How Is an EMT Different From a Paramedic?

Both emergency medical technicians (EMTs) and paramedics are present at the scene of an emergency. At first glance, it might seem like they’re both doing the same medical tasks, but these are distinct roles with different responsibilities. 

So, what is the difference between an EMT and a paramedic? The main dissimilarities root back to their education and training, and they also have contrasting levels of complexity when it comes to their responsibilities in the field. 

EMTs assess critical illnesses and injuries, offer first-aid treatment, and perform basic life-saving care before and during ambulance transport. Paramedics are more highly trained, so they provide more advanced medical interventions like administering medicine and inserting an IV. They also carry out their duties even when a patient reaches the emergency room or hospital.

The Differences Between EMTs and Paramedics

EMTs and paramedics are important pillars of emergency medical services (EMS). Whether you’re training for an EMT exam or advancing your career to become a paramedic, here’s a quick guide on how the two EMS positions differ:

Qualifications

Aspiring EMTs don’t need any previous medical experience to enroll in an EMT course. Usually, the minimum requirement is that the applicant is at least eighteen years old, has a GED certificate or high school diploma, and possesses a valid driver’s license. An EMT school may also employ additional prerequisites before granting admission into a training program.

To get into paramedic training, one must already be an EMT and generally have at least six months of work experience in the field. Some courses also have their own admission requirements, like college-level anatomy and physiology units, or an entrance test.

Education and Training

EMT students must complete a course that runs a minimum of 170 hours. This program mainly focuses on patient assessment and includes training on basic life-saving interventions.

Paramedic students need to finish a program that’s between 1,200 to 1,800 hours in length, which lasts roughly twelve to eighteen months–or two years, if it’s an associate’s program. The program covers anatomy and physiology, cardiology, medications, and advanced medical procedures.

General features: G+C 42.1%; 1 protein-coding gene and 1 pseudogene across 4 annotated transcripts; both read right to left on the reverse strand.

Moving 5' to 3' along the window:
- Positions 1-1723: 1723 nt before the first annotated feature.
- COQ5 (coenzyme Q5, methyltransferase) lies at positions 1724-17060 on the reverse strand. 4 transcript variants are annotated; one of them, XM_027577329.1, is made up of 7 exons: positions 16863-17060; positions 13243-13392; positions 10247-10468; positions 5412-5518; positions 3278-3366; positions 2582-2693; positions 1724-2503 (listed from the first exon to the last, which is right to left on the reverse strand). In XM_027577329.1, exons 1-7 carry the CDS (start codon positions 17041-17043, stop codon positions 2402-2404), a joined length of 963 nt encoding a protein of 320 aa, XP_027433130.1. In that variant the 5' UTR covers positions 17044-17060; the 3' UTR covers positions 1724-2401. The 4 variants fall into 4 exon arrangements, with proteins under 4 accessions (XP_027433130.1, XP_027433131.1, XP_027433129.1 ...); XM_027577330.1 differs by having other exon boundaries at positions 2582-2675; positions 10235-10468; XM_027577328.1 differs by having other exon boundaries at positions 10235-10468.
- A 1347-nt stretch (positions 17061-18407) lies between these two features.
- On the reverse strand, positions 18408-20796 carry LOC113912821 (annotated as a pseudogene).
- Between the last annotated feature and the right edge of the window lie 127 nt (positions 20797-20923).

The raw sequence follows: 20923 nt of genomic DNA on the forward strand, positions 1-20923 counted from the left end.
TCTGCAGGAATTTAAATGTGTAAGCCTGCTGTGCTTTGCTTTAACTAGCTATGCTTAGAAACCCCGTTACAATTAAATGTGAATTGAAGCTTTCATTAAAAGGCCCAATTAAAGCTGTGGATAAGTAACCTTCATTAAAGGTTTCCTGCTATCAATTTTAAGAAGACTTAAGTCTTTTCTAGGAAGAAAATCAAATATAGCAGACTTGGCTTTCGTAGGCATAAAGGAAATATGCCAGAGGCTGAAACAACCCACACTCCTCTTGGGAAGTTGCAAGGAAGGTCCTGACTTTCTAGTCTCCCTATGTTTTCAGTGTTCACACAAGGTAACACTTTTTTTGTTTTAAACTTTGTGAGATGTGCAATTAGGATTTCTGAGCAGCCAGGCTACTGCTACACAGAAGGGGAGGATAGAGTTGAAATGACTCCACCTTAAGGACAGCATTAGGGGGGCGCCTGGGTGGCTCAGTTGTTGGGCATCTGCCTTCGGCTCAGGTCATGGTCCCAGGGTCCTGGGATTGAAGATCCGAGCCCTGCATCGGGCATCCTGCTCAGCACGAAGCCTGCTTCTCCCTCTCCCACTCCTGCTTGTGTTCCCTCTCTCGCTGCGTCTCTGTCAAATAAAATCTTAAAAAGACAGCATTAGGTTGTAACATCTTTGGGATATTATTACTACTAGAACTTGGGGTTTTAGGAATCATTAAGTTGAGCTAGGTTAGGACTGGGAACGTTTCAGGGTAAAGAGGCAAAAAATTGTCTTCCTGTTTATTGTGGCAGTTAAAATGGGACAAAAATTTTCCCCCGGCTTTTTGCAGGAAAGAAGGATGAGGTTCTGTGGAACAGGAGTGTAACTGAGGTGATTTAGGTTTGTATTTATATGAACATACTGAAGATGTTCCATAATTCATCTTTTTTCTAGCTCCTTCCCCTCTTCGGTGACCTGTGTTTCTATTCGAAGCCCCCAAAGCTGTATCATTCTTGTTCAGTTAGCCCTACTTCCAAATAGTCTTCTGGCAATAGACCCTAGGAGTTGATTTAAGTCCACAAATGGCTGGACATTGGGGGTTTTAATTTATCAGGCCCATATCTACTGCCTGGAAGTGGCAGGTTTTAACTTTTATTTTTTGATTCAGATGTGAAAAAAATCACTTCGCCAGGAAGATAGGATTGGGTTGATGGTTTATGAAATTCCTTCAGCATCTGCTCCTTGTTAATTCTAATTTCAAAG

Certifications and Licenses

EMTs and paramedics are both required to be CPR-certified and must pass a corresponding National Registry of Emergency Medical Technicians (NREMT) exam that includes cognitive (knowledge) and psychomotor (skill) tests. Once they pass, they get certification, but they’re typically not yet allowed to practice until they can obtain a license from their state.

EMTs are also typically certified in Basic Life Support (BLS), so they’re equipped with the essential skills and knowledge needed to provide immediate life-saving care in emergencies. Meanwhile, paramedics are ACLS (Advanced Cardiovascular Life Support) and PALS (Pediatric Advanced Life Support) certified, which means they can effectively respond to cardiac emergencies and provide critical care to infants and children in need.

Responsibilities

How demanding is being an EMT? It can get tough, but the responsibilities of an EMT are generally less taxing than those of a paramedic. EMTs often see patients first and provide entry-level care, such as splinting injuries and administering oxygen, during ambulance transport. They’re responsible for assessing and monitoring a patient’s condition and reporting this information to the hospital. 

Paramedics are pre-hospital service providers, so they can perform similar interventions as emergency room caregivers. They can perform advanced cardiac interventions, use advanced airway management techniques, and administer intravenous medications, among other emergency services.

Salary and Job Outlook

Both EMTs and paramedics earn a median salary of $37,000. EMTs often earn a bit less, ranging between $28,000 to $47,000. Paramedic paychecks, on the other hand, usually come in between $35,000 to $55,000. Many paramedics also work overtime, which allows them to earn more money. That said, the salaries of EMS professionals will vary based on location, experience, and employer.

How to Become an EMT or a Paramedic

To become an EMT or a paramedic, you must enroll in a training program and pass an NREMT exam. After passing, you can get certified or licensed. 

Before all that, however, you need to build a solid foundation in EMS–which you can do with the help of The Paramedic Coach’s Video Vault, a comprehensive training supplement that can help you understand key concepts that you’ll need to pass the NREMT exam. Bulk up your training and purchase lifetime access to our Video Vault today!

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